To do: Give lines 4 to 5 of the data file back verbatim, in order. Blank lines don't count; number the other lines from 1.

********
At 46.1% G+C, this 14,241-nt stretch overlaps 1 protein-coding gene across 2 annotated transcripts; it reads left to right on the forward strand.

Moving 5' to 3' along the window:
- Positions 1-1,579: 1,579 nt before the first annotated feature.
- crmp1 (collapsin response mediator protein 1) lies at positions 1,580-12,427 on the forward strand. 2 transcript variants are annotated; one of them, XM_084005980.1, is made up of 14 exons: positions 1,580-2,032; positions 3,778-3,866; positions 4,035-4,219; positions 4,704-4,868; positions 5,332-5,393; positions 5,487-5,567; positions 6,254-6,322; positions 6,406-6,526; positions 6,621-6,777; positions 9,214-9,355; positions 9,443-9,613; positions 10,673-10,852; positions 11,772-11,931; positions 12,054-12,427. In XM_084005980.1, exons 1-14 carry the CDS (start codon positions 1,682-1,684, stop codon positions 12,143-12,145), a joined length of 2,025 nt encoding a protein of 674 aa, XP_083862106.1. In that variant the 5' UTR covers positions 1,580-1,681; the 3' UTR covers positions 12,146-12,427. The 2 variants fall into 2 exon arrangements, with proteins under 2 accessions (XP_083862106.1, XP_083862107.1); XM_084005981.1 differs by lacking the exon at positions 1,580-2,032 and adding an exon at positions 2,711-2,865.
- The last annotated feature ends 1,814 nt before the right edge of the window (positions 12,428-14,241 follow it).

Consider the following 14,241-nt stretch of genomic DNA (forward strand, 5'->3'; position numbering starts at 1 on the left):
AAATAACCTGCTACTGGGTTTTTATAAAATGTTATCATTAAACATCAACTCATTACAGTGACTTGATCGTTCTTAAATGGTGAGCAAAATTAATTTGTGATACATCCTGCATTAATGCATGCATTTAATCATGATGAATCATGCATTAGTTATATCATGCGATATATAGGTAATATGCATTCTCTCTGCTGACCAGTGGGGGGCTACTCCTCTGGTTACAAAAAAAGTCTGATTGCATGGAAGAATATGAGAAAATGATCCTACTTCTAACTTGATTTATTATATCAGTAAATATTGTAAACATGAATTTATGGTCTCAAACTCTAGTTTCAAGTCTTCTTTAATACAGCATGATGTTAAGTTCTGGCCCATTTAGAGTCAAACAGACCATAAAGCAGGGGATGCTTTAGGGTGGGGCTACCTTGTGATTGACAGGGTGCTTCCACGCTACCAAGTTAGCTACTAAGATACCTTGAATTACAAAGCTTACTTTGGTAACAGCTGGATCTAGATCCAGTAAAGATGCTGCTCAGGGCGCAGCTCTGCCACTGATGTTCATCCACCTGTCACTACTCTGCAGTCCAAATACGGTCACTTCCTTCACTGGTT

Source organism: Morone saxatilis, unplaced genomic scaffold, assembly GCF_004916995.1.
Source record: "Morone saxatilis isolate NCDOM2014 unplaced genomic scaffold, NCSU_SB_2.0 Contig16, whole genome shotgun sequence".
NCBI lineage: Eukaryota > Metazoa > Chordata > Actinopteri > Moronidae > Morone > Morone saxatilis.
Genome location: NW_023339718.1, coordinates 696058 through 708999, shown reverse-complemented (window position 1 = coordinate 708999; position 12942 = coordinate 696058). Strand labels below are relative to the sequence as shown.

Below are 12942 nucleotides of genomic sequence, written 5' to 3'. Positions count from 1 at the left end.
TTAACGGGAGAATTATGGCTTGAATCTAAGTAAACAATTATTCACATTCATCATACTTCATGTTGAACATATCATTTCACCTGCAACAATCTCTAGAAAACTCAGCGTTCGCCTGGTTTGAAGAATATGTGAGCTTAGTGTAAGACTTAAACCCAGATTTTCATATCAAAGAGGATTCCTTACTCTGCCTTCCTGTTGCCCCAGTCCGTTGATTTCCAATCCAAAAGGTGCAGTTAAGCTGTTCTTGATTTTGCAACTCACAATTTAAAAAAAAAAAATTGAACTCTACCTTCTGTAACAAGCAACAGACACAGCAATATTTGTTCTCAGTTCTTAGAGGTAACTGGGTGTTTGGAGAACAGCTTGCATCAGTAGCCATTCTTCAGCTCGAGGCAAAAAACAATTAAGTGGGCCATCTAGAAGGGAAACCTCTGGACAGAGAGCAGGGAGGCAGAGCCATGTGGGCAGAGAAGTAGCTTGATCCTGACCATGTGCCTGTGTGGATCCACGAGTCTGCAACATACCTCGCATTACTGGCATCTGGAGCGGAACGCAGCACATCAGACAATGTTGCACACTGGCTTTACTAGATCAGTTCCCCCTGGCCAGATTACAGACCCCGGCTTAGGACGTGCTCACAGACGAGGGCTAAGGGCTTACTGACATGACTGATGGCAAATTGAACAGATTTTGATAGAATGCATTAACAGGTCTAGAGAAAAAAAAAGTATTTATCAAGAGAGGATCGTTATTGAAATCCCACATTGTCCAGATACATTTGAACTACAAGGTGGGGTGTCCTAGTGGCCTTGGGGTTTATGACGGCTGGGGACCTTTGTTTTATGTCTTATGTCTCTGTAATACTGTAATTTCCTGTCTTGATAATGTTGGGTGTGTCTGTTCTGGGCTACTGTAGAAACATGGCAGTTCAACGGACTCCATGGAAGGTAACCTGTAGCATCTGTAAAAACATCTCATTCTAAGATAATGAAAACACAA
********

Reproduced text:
- crmp1 (collapsin response mediator protein 1) lies at positions 1,580-12,427 on the forward strand. 2 transcript variants are annotated; one of them, XM_084005980.1, is made up of 14 exons: positions 1,580-2,032; positions 3,778-3,866; positions 4,035-4,219; positions 4,704-4,868; positions 5,332-5,393; positions 5,487-5,567; positions 6,254-6,322; positions 6,406-6,526; positions 6,621-6,777; positions 9,214-9,355; positions 9,443-9,613; positions 10,673-10,852; positions 11,772-11,931; positions 12,054-12,427. In XM_084005980.1, exons 1-14 carry the CDS (start codon positions 1,682-1,684, stop codon positions 12,143-12,145), a joined length of 2,025 nt encoding a protein of 674 aa, XP_083862106.1. In that variant the 5' UTR covers positions 1,580-1,681; the 3' UTR covers positions 12,146-12,427. The 2 variants fall into 2 exon arrangements, with proteins under 2 accessions (XP_083862106.1, XP_083862107.1); XM_084005981.1 differs by lacking the exon at positions 1,580-2,032 and adding an exon at positions 2,711-2,865.
- The last annotated feature ends 1,814 nt before the right edge of the window (positions 12,428-14,241 follow it).